Twelve semi-finalists from different countries competed in Wines of South Africa’s Second Sommelier World Cup held October 12 at Franschhoek’s Grande Hotel. Three finalists were chosen; Anna Sviridenko of St. Petersburg’s Stroganoff Steak House, Morgan Harris of New York City’s Cork Buzz, and Canada’s Will Predhomme, Senior Sommelier at Toronto’s Canoe restaurant. Predhomme possesses an Advanced certification from the Court of Master Sommeliers and is actively pursuing his MS.
“This is a great incentive from WOSA to do this sort of thing,” confirmed Ronan Sayburn MS of London’s The Dorchester Hotel acting as the competition’s lead judge. Sayburn delineated the three tasks staked out for the competitors–decanting, food & wine matching, and blind tasting held in a mock restaurant setting. ‘Elegant, smart, theater’ were the three style aspects he and the other four judges assessed along with technical points such as proper bottle service, sediment not mixing with wines in bottle, and that the bottles had been stored properly. The first round consisted of a written exam covering theory; the second was practical consisting of blind tasting, food & wine matching, and a service exam; later came sparkling wine service where contestants opened magnums, pouring the same level into 16 glasses with revisiting glasses forbidden once finished pouring , then served to the audience via tray service. An unusual part to it was at the final table. Sayburn had the candidate smell and taste a glass of wine already poured at the table, then turn to the audience pretending they were the somm’s staff receiving their first introduction to the wine which supposedly just went on the wine list. The candidate would guess the variety and age, then describe the wine’s character, asking for possible pairings from candidates.
During the break between competitors’ performances, judge and previous competition winner Chris ‘Master’ Bates MS shared with the audience the rigors of the work and studies of a sommelier seeking to better themselves through studying and competing. “There’s a lot of different stresses going on here. Seeing them cite facts and impressions,” reminded him of how nerve-racking this process is.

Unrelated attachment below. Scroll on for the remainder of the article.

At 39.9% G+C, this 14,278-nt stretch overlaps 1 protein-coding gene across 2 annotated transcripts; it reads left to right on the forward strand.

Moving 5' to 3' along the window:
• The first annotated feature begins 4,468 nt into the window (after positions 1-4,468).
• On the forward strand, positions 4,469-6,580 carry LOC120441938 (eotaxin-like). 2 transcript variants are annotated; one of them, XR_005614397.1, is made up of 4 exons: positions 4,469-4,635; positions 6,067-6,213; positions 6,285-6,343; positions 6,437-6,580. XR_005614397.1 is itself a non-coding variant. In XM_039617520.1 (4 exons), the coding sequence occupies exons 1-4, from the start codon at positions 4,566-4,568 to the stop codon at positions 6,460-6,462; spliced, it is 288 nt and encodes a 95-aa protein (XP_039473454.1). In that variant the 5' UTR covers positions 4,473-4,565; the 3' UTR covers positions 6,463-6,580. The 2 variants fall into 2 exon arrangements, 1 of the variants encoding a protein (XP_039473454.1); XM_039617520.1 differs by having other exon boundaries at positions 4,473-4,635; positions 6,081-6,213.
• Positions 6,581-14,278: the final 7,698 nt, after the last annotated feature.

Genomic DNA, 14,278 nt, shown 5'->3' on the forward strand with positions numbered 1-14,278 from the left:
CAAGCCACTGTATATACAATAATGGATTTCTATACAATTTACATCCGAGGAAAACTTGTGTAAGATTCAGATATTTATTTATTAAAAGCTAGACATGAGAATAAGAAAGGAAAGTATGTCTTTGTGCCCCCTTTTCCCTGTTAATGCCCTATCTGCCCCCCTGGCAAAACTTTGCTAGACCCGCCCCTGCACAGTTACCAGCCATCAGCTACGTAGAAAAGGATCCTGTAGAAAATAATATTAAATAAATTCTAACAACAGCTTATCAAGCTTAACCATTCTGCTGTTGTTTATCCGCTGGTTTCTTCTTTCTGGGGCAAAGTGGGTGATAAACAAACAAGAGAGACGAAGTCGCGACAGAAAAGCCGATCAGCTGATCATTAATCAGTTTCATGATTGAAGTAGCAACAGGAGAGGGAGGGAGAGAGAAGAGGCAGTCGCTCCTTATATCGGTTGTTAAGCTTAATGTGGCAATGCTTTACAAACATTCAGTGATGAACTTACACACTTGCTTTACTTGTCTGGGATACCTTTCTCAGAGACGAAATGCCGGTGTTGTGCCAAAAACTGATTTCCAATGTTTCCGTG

During his practical service with judges Bates and Neil Grant, Predhomme was asked for a non-wine, South African aperitif to which he offered a round of ice-cold Amarula–a nod to WOSA’s new director, Siobhan Thompson, who was seated in the audience, and drawing howls of laughter from the audience.
Attendees saw this competition as a fun yet practical way to get themselves to SA, with competitor Antti Uusitalo of Helsinki saying, “the competition was well-organized…a great way to meet colleagues from all over the world, talk and exchange opinions…to practice presentation skills and improve your stress tolerance.” The enthusiasm and intensity proffered by NYC’s Harris brimmed over in his approaching and greeting each of the three judges’ tables before commencing service.
The first Sommelier World Cup coincided with South Africa’s hosting of the 2010 World Cup; the next is scheduled for 2015.
If you’ve ever competed in a somm event what was it like? Which part of a somm’s job is the most important? What does the US know about South African wines, and what should it know?
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